Saturday, 3 September 2011


Saturday, 3 September 2011

The penultimate episode had its share of unbelievable, ridiculous and stupid moments, but smarter use of its ensemble and a few big reveals went some way toward making this a minor highlight of the miniseries. Maybe it also helps that John Fay (one of only two British writers working on Miracle Day, the other being Russell T. Davies) helped in some indefinable way, because this didn't seem quite so ham-fisted. In particular, the scenes set in Wales with Gwen (Eve Myles) as a Robin Hood figure, stealing expensive medicine for the local community, restored some of the show's eccentric edge that's mostly been lost in favour of dull Americanised procedural.

Um, let's forget how stupid it is that Esther (Alexa Havins) decided to travel to Scotland with the injured Captain Jack (John Barrowman) for no discernible reason; or that paedophile murderer Oswald Danes (Bill Pullman) managed to also hop on a plane to the UK, find where Gwen lives, and pose as a pizza delivery man to get inside her house unchallenged. Both were such horrifically terrible creative decisions that "The Gathering" had to work extra hard to win me over, but it just about managed to, probably because Miracle Day's taught me it's best to overlook the bad and focus on the good. No matter how diluted and clumsy that goodness may be.

We were finally given answers about The Blessing, even if I'm still not sure why PR maven Jilly Kitzinger (Lauren Ambrose) is required to help The Miracle's architects "rewrite history". There was a lot of talk about the media mistranslating Chinese to put a different spin on world events, but as far as I know Jilly's not fluent in Mandarin or any other Chinese dialects.

Still, The Blessing itself was a suitably eerie and unexpected sight: a gigantic underground fissure that bisects the planet from Buenos Aires to Shanghai (hence PhiCorp's logo of a circle with a line through it). This pink subterranean crack is later revealed to literally attract Jack's blood like iron filings to a magnet, but I'm not sure what connects Jack and this cavernous phenomena. Is it an alien intelligence that craves only the blood of immortals? If so, how has it survived pre-Miracle Day? I'm also not sure how The Blessing brought about worldwide immortality, or The Families (upgraded from city mobsters to clans who control the world's politics, finances and media) are involved in this. A part of me would like to think the Families are themselves beholden to occupying aliens (perhaps the passive young man who met with Jilly?) who helped them get to this position of power, but we'll have to see.

So yes, there was actually a fair bit to chew on this week in terms of Miracle Day's mythology. But even without all those clues to the overall mystery, a few other things worked better this week. Having Rex separated from Torchwood at the CIA (bonding with boss Shapiro and beginning to suspect there's a 24-style mole where he works) seemed to work in the show's favour, because it allowed the story to move to three distinct storylines and gave Rex opportunities to demonstrate his detective skills. The only downside was how his investigation was all done in-between episodes, so was more of an information-dump than anything else.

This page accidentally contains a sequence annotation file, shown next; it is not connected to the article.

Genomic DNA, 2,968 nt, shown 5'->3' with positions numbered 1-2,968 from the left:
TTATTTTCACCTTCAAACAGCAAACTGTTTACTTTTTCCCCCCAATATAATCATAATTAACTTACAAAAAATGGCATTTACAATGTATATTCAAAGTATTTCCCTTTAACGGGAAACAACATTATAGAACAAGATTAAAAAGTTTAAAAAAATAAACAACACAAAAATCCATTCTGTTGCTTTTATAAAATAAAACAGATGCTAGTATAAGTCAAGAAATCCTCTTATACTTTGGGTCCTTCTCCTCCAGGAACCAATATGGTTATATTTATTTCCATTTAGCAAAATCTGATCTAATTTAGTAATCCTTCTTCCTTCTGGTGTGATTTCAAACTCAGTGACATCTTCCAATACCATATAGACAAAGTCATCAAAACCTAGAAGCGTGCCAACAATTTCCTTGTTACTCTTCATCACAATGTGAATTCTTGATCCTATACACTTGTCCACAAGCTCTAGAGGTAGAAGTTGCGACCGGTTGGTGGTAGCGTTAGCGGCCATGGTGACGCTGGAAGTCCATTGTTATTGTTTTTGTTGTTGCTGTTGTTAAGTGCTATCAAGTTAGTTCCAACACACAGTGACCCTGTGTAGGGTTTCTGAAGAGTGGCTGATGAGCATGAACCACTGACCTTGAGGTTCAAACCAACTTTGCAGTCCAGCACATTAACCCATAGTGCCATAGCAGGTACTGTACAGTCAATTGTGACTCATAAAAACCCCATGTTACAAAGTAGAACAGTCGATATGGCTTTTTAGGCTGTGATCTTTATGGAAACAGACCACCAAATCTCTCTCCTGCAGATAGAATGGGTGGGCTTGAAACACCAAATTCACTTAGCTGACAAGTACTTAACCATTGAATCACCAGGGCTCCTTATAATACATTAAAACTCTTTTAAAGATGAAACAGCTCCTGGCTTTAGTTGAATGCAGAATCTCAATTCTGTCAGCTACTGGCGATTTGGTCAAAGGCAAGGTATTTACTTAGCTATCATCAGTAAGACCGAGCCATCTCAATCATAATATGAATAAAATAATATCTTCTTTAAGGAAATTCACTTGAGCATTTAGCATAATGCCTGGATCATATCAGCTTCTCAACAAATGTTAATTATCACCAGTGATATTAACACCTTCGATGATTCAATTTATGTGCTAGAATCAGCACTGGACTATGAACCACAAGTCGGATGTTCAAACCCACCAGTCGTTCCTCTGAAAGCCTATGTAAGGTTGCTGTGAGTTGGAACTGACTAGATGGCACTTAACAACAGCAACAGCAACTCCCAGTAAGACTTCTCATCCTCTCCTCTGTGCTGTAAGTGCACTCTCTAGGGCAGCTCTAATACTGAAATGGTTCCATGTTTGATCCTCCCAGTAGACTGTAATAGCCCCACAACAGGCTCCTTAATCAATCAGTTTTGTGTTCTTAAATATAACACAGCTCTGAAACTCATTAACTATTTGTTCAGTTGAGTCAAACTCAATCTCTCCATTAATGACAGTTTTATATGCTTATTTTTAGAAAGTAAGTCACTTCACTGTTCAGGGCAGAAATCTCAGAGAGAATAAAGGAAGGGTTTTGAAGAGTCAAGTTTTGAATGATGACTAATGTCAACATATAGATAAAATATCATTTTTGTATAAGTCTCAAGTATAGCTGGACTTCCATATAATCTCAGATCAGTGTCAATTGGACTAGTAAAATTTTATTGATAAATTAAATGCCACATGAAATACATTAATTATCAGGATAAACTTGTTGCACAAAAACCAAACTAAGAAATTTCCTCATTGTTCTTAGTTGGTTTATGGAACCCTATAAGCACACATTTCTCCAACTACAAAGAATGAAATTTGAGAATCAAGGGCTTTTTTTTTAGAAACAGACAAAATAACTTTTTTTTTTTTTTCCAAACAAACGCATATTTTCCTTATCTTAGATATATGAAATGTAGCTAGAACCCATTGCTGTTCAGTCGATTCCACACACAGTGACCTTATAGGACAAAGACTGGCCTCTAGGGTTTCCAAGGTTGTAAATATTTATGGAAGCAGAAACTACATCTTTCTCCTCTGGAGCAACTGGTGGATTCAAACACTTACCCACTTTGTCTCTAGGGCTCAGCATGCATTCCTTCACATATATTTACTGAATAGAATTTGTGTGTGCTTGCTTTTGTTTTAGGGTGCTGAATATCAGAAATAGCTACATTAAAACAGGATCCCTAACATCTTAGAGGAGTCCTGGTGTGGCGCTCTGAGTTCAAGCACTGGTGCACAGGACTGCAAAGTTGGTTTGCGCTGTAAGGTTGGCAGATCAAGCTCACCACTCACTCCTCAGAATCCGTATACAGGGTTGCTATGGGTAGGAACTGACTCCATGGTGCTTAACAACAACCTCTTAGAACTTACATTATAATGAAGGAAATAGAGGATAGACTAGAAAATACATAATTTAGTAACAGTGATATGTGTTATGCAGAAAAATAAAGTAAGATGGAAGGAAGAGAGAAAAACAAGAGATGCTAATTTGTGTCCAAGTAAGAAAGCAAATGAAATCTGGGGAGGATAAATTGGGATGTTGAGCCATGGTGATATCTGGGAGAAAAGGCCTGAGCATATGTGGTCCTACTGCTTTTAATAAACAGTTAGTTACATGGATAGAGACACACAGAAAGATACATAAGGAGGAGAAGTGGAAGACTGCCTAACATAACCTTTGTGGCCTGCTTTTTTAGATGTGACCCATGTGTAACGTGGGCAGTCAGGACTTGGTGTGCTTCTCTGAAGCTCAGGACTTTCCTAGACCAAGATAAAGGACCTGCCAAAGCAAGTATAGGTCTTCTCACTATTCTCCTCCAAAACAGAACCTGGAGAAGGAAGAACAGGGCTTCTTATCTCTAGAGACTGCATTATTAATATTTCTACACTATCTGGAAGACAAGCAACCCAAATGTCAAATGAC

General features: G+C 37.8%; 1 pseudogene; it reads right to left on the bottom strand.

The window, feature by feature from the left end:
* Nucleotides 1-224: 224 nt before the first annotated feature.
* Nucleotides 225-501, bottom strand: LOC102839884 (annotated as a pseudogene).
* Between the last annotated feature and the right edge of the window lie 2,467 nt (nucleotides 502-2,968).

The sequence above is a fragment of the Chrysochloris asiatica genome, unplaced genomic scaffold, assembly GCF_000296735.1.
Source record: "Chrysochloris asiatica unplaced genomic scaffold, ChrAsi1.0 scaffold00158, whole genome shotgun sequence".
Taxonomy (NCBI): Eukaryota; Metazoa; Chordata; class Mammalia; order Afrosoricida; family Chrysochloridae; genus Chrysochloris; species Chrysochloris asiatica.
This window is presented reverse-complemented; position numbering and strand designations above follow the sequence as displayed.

And the subplot with Gwen trying to keep her sick father hidden from the authorities (who want to take him away to be incinerated as a "Category 1") was also effectively handled, if slightly too drawn out. The sequence where the police searched Gwen's basement, where her dad was hidden behind a false wall with his nursemaid wife, was one of the show's better moments of tension—perhaps because it was grounded by simple, relatable emotions of a daughter trying to stop her father being effectively murdered by the state.

Overall, "The Gathering" was good, if not quite as propulsive and engrossing as you want from the penultimate episode of a ten-part miniseries. A lot of Miracle Day's storyline has tangled in my head, so I have no clear theory about how The Families, Angelo Colasanto, The Blessing, and Miracle Day all connect, but if next week's finale can give us good, believable answers it will be a huge relief. However, it seems likely that Jilly and Oswald are just characters the writers never had a firm grasp on, as there's feeling of desperation in how the plot's bringing those two into the main story to justify their existence. I mean, will it ever be explained why Oswald was being sponsored by PhiCorp to give life-affirming speeches in sell-out arenas?


  • One line of dialogue revealed that this episode is taking place two months after last week's episode, so why couldn't we get a "Two Months Later" legend on-screen? That was also a real cop-out. Apparently there was a legend, but I missed it!
  • This wasn't made clear in the episode, but the credits state that the middle-aged woman who made contact with Jilly and showed her The Blessing was "The Mother Colasanto". So are we to assume she was Angelo's daughter, the sister of Olivia who died last week? As it's been pointed out in the comments, she must be Angelo's wife and Olivia's mother.
  • Any theories on how Miracle Day will end? It's safe to assume that death will be restored to the planet, but will Rex die of his chest injury? Will it be revealed that The Blessing is of alien origin? Are The Families working for alien masters? What is Jilly's role in all this? Will Oswald Danes redeem himself somehow? Why is Jack's blood attracted to The Blessing? Are the people who are being cremated having their ashes fed to The Blessing? Will Rhys ever stop being the most annoying person the planet?
written by John Fay / directed by Guy Ferland / 2 September 2011 / Starz